Medically Reviewed by Melinda Ratini, MS, DO on November 16, 2022
B-Cell Therapy and the Risk of Infection
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B-Cell Therapy and the Risk of Infection

When you're taking B-cell therapy (also called B-cell depletion) medications for multiple sclerosis, you're at higher risk for infections. These drugs -- ocrelizumab, ofatumumab, and rituximab -- target cells in your immune system called B cells. B cells contribute to the nerve damage of MS. But they're also involved in your body's immune response. So it's smart to take care to protect yourself while getting this treatment. 
 

Get Vaccinated Before Treatment
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Get Vaccinated Before Treatment

B-cell therapy can keep so-called "inactivated" vaccines, like those for flu and hepatitis, from working well.  And when your immunity is compromised from the treatment, "live vaccines" like the measles and chickenpox shots could actually cause infection. (Live virus vaccines contain weak versions of the actual virus.) Your best bet? Get all your recommended shots before your treatment starts. 

Eat to Stay Healthy 
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Eat to Stay Healthy 

While there's no single food or nutrient that boosts immunity, a well-rounded diet helps keep your immune system working its best. Eating lots of processed foods can have the opposite effect. Opt for plenty of lean protein, veggies, fruits, whole grains, and beans. Stay away from foods considered risky for people with weaker immune systems, like:

  • Raw vegetable sprouts
  • Raw eggs
  • Unpasteurized juices
  • Undercooked meats
Avoid Exposure 
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Avoid Exposure 

One of the best ways to avoid illnesses like respiratory infections is to stay away from people who have them. Be wary of crowds, especially during cold and flu season. Even when we're not in the midst of a COVID-19 outbreak, wearing a well-fitting mask can give you extra protection -- especially in close quarters.

Protect Against Urinary Infections
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Protect Against Urinary Infections

Hydration is not only important for your overall health, but it also helps you avoid the urinary tract infections that often affect people with MS. Drink enough water to keep your urine clear. Also:

  • Don't wait too long to poop, as a full bowel can keep your bladder from fully emptying.
  • Wipe from front to back after using the toilet to keep bacteria out of your urinary tract.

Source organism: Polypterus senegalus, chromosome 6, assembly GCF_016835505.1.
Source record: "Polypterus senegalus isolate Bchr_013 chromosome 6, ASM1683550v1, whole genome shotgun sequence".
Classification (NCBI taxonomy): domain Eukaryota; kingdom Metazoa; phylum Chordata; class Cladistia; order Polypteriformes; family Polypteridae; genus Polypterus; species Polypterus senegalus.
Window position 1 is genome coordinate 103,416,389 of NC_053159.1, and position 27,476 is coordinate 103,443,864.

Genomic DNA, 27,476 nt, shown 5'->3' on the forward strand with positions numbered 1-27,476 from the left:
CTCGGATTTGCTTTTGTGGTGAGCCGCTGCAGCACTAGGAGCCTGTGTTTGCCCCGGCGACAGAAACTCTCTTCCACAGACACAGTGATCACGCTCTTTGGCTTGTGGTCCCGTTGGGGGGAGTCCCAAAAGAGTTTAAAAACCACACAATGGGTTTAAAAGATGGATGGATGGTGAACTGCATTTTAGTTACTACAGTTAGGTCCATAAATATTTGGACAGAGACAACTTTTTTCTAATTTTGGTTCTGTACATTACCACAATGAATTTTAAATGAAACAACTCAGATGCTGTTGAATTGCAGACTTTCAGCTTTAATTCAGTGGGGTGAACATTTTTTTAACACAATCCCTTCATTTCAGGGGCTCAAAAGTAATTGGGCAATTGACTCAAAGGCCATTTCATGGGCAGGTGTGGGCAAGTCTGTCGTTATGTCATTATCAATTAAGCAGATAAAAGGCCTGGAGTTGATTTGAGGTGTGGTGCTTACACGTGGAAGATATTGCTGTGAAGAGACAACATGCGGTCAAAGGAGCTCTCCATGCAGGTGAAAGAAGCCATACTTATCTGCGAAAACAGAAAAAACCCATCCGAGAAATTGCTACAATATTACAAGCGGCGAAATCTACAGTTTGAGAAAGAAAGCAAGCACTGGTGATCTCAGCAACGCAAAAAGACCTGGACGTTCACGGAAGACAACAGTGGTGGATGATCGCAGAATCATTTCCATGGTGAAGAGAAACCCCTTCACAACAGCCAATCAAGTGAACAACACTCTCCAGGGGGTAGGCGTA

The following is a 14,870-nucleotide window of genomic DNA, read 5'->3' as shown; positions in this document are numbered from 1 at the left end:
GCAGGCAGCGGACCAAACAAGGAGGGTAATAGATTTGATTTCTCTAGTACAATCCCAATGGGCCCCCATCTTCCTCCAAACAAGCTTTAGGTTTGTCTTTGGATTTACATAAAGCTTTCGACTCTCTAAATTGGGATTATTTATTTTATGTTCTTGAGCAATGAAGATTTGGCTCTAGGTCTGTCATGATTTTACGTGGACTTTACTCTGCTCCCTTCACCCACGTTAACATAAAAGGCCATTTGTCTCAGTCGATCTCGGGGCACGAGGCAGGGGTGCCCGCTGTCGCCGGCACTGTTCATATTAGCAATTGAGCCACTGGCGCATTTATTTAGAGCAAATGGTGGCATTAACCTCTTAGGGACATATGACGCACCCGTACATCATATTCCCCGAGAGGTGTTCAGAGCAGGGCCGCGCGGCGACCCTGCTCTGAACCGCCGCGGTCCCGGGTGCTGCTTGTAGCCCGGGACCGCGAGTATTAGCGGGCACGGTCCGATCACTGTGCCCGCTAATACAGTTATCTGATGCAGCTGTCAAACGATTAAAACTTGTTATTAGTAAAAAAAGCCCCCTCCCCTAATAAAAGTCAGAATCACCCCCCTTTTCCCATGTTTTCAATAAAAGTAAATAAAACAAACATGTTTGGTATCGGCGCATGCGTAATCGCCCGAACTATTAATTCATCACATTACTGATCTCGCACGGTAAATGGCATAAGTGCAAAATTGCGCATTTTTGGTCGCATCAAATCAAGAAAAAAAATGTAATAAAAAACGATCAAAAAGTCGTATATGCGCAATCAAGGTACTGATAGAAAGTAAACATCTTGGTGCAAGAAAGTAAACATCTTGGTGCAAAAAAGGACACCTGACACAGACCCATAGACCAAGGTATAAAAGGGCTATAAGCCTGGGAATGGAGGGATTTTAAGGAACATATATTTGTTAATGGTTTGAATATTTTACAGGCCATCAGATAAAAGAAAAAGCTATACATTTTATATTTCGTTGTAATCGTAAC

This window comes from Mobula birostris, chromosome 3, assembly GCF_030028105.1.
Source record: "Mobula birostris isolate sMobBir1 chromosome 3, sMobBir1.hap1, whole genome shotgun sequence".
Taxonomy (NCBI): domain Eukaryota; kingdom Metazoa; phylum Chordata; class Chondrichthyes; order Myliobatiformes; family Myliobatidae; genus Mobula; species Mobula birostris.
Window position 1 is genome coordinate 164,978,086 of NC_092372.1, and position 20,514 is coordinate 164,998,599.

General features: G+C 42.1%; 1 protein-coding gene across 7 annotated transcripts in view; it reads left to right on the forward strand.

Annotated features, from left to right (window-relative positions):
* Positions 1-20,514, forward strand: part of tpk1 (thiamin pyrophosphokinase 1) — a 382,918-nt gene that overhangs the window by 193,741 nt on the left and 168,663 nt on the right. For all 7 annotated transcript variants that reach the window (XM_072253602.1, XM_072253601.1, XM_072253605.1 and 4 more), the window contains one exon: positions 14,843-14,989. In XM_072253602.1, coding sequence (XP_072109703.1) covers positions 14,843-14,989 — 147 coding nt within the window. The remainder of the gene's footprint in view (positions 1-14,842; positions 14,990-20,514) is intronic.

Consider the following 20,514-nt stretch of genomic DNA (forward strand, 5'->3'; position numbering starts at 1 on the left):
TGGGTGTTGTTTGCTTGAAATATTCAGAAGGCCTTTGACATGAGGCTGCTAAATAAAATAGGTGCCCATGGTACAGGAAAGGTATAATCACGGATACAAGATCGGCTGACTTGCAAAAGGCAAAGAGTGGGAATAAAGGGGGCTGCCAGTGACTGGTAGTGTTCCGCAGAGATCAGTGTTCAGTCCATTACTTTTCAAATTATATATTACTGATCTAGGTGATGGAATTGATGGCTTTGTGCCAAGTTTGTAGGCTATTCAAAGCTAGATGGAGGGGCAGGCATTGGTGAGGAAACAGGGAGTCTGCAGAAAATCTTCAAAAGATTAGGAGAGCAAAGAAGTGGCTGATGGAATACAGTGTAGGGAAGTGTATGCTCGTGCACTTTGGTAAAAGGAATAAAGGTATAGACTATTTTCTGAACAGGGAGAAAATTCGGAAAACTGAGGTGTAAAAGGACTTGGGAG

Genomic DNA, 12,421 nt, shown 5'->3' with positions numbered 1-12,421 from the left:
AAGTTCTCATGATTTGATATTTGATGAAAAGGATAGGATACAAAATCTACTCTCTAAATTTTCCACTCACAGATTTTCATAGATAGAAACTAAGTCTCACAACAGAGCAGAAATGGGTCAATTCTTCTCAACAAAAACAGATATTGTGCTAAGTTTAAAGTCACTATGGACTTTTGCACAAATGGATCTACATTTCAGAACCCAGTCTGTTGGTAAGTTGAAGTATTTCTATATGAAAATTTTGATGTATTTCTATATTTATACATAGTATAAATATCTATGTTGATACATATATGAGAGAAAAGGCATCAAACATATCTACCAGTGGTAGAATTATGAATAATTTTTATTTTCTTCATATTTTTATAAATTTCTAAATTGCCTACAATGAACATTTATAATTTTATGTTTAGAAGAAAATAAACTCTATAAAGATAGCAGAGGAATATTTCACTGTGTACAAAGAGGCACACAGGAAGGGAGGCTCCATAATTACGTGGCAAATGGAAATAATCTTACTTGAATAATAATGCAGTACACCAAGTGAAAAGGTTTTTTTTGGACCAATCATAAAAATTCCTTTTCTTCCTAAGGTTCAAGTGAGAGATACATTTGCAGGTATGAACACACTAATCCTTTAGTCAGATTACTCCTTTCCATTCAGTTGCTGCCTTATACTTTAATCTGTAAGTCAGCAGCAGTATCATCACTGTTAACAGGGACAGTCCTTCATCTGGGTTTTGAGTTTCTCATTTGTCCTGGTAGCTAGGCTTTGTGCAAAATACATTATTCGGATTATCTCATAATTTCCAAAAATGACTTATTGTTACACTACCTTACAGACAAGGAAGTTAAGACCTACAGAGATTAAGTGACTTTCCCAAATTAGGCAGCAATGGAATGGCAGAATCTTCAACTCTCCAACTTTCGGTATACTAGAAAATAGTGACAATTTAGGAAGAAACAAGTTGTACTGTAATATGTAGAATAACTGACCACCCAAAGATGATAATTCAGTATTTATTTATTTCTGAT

• If you use a catheter, change it often.
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Manage Your Stress 

Over time, stress can do a number on your immune system. It reduces your body's levels of lymphocytes, blood cells that battle infections. So it's extra important to keep stress under control when you're on B-cell therapy. To keep your calm:

  • Try yoga or meditation
  • Listen to music
  • Exercise outdoors
  • Laugh – watch a comedy or tell someone your cringiest dad joke 
Keep It Clean
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Keep It Clean

You've heard it before. But washing your hands often really is one of the simplest and best ways to protect against infections. Lather up with soap and water for at least 20 seconds. Do it:

  • Before and after you handle food
  • After you sneeze, cough, or blow your nose
  • After you use the bathroom or change a diaper
  • After you touch a pet or its food

When you're out and about, use hand sanitizer that contains at least 60% alcohol. 

Kick Smoking and Limit Alcohol 
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Kick Smoking and Limit Alcohol 

Smoking weakens your immune system, one of many reasons doctors warn against it -- especially for people with MS. (It can also make MS worse, speeding up disability and causing more relapses.) Drinking alcohol regularly also makes you more prone to infections. If you drink, do so in moderation. That's one drink or less per day for women; two or less for men.

Safeguard Your Skin
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Safeguard Your Skin

You can get a skin infection from a virus, fungus, bacteria, or parasite. Bug bites on your skin also may carry diseases. To protect yourself:

  • Keep damp household areas, like laundry rooms and bathrooms, clean.
  • Regularly change out hygiene items like towels and toothbrushes.
  • Don't share personal items like water bottles or utensils. 
  • Wear closed-toed shoes in public areas.
  • Wear long sleeves and pants outdoors, and use bug repellent.
Prioritize Sleep
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Prioritize Sleep

People with MS are more prone to sleep problems than others. But good sleep is crucial when your immune system is weaker. Sleep loss can make you more likely to get sick when you're exposed to a virus. Tell your doctor if you have trouble sleeping.  These habits help, too:

  • Go to bed and wake up at the same time daily.
  • Avoid staring at screens before bed.
  • Create a calming bedtime ritual – read, write in a journal, or listen to soft music.

Show Sources

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SOURCES:

American Medical Association: “What Doctors Wish Immunocompromised Patients Knew During COVID-19.”
CDC: “Travelers with Weakened Immune Systems,” “COVID-19,” “Avoid Bug Bites,” “Smoking and Overall Health,” “People Who Are Immunocompromised,” "Dietary Guidelines for Alcohol."

Mayo Clinic: “Rituximab (Intravenous Route).”

MS Society: “5 Myths About Smoking and MS.”

MS Focus Magazine: “Hydration: What Do You Really Need?”

Multiple Sclerosis Related Disorders: “B-cell Depleting Therapies May Affect Susceptibility to Acute Respiratory Illness Among Patients with Multiple Sclerosis During the Early COVID-19 Epidemic in Iran.”